Mad Max Fury Road – A Review

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By Mark Salcido

‘Oh what a day, what a lovely day’

Feel the rumbling underneath of your feet from the roar of the engines. Feel that exhaust explode with power. See the roads race by as bodies are thrown through the skies. Your heart is pounding. Your ears are buzzing. Your eyes are wide and your jaw is dropped. You my friend have entered the world of Mad Max Fury Road. Welcome.

Mad Max Fury Road is director’s George Miller’s fourth installment of Max Rockatansky (aka “Mad Max”) as he travels the roads of Image 6a dystopian future. It stars Tom Hardy in the title role (originally played by Mel Gibson), Charlize Theron as “Imperator Furiosa,” and Nicholas Hoult as “Nux.”

As the story goes, Max finds himself captured by tyrannical cult leader “Immortan Joe,” (played by Hugh Keays-Bryne) “War Boys” and taken to the Citadel. There, Max is used as a universal blood donor and his first recipient is War Boy Nux (Hoult). Meanwhile, Immortan Joe rallies his War Boys and Furiosa (Theron) as she takes the wheel of a “War Rig” (AKA big and bad ass muthafuckin heavily-armoured truck with A LOT of horse power).

As the group heads to Gas Town, Furiosa purposely drives off route into the Wasteland. Only to reveal that she took Immortan Joe’s five prize breeders and are on their way to a place far away from the tyrant. And so the chase begins. Nux joins pursuit with Max strapped to the hood of his car pumping his high octane blood into Nux’s dying body. If you think that is nuts, sit back, it’s only the first 15 minutes of the film.

Before we get into the selling point of the film, which is the action, let’s talk about the plot. It’s thin but in a good way. The Mad Max films haven’t been known to have really deep driven dialogues but what is said is indeed memorable and can some ways, actually have a point. That Image 8being said, I will bring up the underlying message this movie that some people have claimed it’s making, feminism. No need to sugar coat it, we are adults after all.  There is indeed somewhat of a feminist statement made but not in the “hairy armpit feminazi” manner people seem to picture. The statement that Furiosa, Toast the Knowing, The Splendid Angharad, Capable, The Dag and Cheedo the Fragile (those are the breeders) is that they are not property. Some critics have gone far as to say it’s much more than that but that may be because this is not Max’s story, it’s Furiosa’s.   Max just happens to be dropped into the situation.

Hardy does a great job as Max but Theron’s Furiosa easily steals the show. Her character is an amazing bad ass that I would go as to say (and I’m sure I’m the first to mention this) that she belongs up there with the great action heroines Image 2such as Sarah Connor, Ellen Ripley and Foxy Brown. There’s even a scene where Furiosa goes toe to toe with Max and is able to hold her own.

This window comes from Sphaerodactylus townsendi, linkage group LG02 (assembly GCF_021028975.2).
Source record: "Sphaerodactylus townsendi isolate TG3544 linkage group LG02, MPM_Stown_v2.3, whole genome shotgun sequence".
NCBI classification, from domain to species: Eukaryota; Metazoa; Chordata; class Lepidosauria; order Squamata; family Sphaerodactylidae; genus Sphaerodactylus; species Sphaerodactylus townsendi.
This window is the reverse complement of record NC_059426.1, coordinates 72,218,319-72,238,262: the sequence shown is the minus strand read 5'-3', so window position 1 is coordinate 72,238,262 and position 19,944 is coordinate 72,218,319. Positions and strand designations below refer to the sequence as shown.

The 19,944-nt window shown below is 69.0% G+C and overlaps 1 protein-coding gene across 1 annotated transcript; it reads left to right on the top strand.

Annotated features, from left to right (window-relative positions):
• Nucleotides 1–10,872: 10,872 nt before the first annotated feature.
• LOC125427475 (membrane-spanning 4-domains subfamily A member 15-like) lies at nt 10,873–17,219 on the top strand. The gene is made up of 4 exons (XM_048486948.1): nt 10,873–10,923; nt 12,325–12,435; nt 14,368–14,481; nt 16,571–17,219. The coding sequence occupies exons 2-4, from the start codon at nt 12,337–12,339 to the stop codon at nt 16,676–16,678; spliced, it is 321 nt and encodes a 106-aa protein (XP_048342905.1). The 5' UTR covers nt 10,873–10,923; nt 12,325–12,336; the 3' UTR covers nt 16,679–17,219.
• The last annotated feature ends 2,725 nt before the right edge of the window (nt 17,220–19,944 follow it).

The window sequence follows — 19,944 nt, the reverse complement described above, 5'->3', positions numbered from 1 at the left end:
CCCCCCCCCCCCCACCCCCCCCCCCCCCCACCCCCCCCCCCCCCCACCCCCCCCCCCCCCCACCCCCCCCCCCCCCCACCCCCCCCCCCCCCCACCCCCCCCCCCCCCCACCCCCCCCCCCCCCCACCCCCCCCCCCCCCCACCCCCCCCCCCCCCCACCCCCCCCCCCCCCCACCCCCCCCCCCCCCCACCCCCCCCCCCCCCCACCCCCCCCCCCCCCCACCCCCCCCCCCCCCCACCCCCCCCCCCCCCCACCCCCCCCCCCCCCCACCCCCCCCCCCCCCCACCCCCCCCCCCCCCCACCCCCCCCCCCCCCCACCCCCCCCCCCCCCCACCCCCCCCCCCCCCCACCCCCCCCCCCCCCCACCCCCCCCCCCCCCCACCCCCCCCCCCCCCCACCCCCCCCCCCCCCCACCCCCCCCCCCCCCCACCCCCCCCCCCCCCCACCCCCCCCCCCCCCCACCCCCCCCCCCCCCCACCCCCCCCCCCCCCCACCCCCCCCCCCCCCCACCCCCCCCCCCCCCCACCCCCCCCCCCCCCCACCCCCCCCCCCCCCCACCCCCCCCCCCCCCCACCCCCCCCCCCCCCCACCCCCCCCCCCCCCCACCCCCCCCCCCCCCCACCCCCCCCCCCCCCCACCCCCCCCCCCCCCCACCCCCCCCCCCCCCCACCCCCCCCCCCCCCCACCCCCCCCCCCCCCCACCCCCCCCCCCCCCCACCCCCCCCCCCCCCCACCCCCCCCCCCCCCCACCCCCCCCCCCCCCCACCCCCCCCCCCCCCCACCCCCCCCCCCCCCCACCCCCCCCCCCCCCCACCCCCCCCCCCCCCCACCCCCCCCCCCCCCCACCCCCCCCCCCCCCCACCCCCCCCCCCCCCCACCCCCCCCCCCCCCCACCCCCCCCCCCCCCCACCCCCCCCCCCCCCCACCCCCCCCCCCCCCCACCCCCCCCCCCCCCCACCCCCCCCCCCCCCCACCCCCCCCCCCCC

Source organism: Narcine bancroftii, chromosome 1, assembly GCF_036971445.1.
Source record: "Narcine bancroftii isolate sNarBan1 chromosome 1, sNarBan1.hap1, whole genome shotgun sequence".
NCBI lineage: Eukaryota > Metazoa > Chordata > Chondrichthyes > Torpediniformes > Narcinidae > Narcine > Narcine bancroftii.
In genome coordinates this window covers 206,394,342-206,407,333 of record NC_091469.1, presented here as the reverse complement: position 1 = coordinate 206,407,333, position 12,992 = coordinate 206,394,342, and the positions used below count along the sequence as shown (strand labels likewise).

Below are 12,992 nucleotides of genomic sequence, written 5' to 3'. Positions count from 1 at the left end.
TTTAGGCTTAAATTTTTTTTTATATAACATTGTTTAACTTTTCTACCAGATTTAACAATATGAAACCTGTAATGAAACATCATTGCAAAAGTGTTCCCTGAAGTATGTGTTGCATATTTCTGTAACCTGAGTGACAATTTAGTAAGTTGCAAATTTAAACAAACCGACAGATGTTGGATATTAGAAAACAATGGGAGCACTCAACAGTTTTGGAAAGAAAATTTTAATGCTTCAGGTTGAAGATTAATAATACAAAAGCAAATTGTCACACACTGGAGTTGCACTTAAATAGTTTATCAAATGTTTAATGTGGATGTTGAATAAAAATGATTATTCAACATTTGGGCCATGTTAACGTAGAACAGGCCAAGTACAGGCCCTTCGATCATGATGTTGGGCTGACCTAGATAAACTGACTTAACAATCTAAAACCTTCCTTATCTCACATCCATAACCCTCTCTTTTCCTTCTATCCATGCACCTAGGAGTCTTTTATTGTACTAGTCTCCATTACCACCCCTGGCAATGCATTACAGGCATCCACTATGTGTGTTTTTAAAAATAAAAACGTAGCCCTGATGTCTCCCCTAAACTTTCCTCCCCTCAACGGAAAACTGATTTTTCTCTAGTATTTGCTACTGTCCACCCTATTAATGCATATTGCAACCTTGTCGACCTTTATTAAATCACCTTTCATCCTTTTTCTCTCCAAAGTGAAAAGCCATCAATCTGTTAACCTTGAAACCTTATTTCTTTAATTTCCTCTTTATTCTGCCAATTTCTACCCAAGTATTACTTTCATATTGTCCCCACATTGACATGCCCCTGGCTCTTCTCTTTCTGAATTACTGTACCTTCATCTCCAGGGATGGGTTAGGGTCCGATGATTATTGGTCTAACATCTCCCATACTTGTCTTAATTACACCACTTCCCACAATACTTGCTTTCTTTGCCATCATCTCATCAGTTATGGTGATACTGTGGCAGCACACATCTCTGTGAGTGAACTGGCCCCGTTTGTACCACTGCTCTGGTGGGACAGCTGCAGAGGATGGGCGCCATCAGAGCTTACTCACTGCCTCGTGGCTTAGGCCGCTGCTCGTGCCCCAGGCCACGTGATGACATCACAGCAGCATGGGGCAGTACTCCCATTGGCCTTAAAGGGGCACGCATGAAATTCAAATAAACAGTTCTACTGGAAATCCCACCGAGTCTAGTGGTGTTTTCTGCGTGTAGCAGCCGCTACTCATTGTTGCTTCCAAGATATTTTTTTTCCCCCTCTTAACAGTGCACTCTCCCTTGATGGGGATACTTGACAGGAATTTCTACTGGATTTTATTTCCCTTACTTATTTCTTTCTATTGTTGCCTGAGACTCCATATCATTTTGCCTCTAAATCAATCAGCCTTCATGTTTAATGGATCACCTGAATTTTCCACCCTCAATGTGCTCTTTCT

Nuts doesn’t even begin to describe the action set pieces this film does. What makes these action scenes stand on top of all the other action films in the past decade is that most of it is practical. Now I say most because the portion that is CGI are some of the bodies being thrown around and an amazing scene where a sand storm is in play.

Speaking of sand storm, that scene played from the trailer is the only big action set piece. But don’t, worry it continues to go even crazier.  One particular action scene that I admire the most was set through a canyon as Max and Furiosa battle a gang of bikers. As the music ramps up, Max hands Furiosa a weapon, which he was keeping her away from. When that happens, no words are exchanged, only a look. A silent agreement, an understanding between the two, that their need for each other to survive is evident. And so the dance begins.

Max picks off one biker here (BAM!). Furiosa picks off another Image 7one there (BOOM!). The sequence for defense is laid out and it is seamlessly beautiful. I didn’t think it was possible to have a second viewing of the same film and still keep my heart racing as it did the first time.

The Bad.

I can usually pick out “the bad” from a film. Plot holes, horrible scenes, atrocious acting with god awful dialogue that makes you want to pull your teeth out, but I’m really finding it hard with this film. And I’ve seen the movie twice in theaters plus six times in my head.

So if you want some adrenaline in your diet with a side of pulse pounding action to wet your car crash whistle, this is the film for you my friend. I like to think that George Miller took a step outside of the G and PG rated movie building, saw the state of car action films these days and said, “Alright boys, let me show you how it’s done.” It took him 30 years to get this bad boy off ground; I only hope that it doesn’t take nearly as long for the next one. Because Mr. Miller, the world is going mad and we need more Max in it.